nep-upt New Economics Papers
on Utility Models and Prospect Theory
Issue of 2010‒08‒14
eight papers chosen by
Alexander Harin
Modern University for the Humanities

  1. Random queues and risk averse users By De Palma, André; Fosgerau, Mogens
  2. Disappointment Cycles By David Dillenberger; Kareen Rozen
  3. Dynamic Disappointment Aversion: Don't Tell Me Anything Until You Know For Sure By Shiri Artstein-Avidan; David Dillenberger
  4. Choice probability generating functions By Fosgerau, Mogens; McFadden, Daniel; Bierlaire, Michel
  5. Do Emotions Improve Labor Market Outcomes? By Lorenz Goette; David Huffman
  6. Financial amplification of foreign exchange risk premia By Tobias Adrian; Erkko Etula; Jan J. J. Groen
  7. Pricing Scheme Choice: How Process Affects Outcome By Natalia Shestakova
  8. Analysing currency risk premia in the Czech Republic, Hungary, Poland and Slovakia By András Rezessy

  1. By: De Palma, André; Fosgerau, Mogens
    Abstract: We analyse Nash equilibrium in time of use of a congested facility. Users are risk averse with general concave utility. Queues are subject to varying degrees of random sorting, ranging from strict queue priority to a completely random queue. We define the key "no residual queue" property, which holds when there is no queue at the time the last user arrives at the queue, and prove that this property holds in equilibrium under all queueing regimes considered. The no residual queue property leads to simple results concerning the equilibrium utility of users and the timing of the queue.
    Keywords: Congestion; Queuing; Risk aversion; Endogenous arrivals
    JEL: D00 D80
    Date: 2010
  2. By: David Dillenberger (University of Pennsylvania); Kareen Rozen (Cowles Foundation, Yale University)
    Abstract: We propose a model of history dependent disappointment aversion (HDDA), allowing the attitude of a decision-maker (DM) towards disappointment at each stage of a T-stage lottery to evolve as a function of his history of disappointments and elations in prior stages. We establish an equivalence between the existence of an HDDA representation and two documented cognitive biases. First, the DM overreacts to news: after suffering a disappointment, the DM lowers his threshold for elation and becomes more risk averse; similarly, after an elating outcome, the DM raises his threshold for elation and becomes less risk averse. This makes disappointment more likely after elation and vice-versa, leading to statistically cycling risk attitudes. Second, the DM displays a primacy effect: early outcomes have the strongest effect on risk attitude. Hence disappointment cycles moderate with experience. "Gray areas" in the elation-disappointment assignment are connected to optimism and pessimism in determining endogenous reference points.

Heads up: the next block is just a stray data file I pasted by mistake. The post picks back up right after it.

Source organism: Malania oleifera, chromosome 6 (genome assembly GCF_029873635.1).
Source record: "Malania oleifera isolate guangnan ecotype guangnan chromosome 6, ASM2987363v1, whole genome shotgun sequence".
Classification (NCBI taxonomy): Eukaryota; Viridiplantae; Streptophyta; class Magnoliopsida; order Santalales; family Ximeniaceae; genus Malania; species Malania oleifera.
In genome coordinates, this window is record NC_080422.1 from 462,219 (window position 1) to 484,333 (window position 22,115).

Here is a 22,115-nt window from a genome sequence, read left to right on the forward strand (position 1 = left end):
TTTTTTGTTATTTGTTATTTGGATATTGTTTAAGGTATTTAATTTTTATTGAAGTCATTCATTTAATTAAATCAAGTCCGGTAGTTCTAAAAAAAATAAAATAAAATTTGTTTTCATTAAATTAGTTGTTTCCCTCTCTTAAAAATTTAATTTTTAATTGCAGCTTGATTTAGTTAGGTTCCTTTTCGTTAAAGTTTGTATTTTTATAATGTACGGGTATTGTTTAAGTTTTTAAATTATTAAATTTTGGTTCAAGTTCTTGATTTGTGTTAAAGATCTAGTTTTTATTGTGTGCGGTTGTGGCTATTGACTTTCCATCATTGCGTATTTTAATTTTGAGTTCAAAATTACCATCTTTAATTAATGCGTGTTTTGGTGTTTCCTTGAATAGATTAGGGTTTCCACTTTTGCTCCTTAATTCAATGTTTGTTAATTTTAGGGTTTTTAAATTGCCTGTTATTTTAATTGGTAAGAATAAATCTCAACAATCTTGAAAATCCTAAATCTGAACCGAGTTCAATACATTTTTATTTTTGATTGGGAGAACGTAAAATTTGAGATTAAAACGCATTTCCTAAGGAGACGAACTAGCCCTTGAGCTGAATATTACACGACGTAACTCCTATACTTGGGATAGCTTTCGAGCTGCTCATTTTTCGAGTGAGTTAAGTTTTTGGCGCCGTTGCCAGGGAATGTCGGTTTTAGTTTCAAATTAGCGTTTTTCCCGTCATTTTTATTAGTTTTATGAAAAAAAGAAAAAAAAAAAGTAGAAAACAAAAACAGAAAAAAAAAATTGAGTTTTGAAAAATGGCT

Keywords: History dependent disappointment aversion, Disappointment cycles, Overreaction to news, Primacy effect, Endogenous reference dependence, Optimism, Pessimism
    JEL: D81 D91
    Date: 2010–08
  3. By: Shiri Artstein-Avidan (School of Mathematical Sciences, Tel Aviv University); David Dillenberger (Department of Economics, University of Pennsylvania)
    Abstract: We show that for a disappointment-averse decision maker, splitting a lottery into several stages reduces its value. To do this, we extend Gul.s (1991) model of disappointment aversion into a dynamic setting while keeping its basic characteristics intact. The result depends solely on the sign of the coefficient of disappointment aversion. It can help explain why people often buy periodic insurance for moderately priced objects, such as electrical appliances and cellular phones, at much more than the actuarially fair rate.
    Keywords: Disappointment aversion, recursive preferences, compound lotteries
    JEL: D80 D81
    Date: 2010–07–28
  4. By: Fosgerau, Mogens; McFadden, Daniel; Bierlaire, Michel
    Abstract: This paper establishes that every random utility discrete choice model (RUM) has a representation that can be characterized by a choice-probability generating function (CPGF) with specific properties, and that every function with these specific properties is consistent with a RUM. The choice probabilities from the RUM are obtained from the gradient of the CPGF. Mixtures of RUM are characterized by logarithmic mixtures of their associated CPGF. The paper relates CPGF to multivariate extreme value distributions, and reviews and extends methods for constructing generating functions for applications. The choice probabilities of any ARUM may be approximated by a cross-nested logit model. The results for ARUM are extended to competing risk survival models.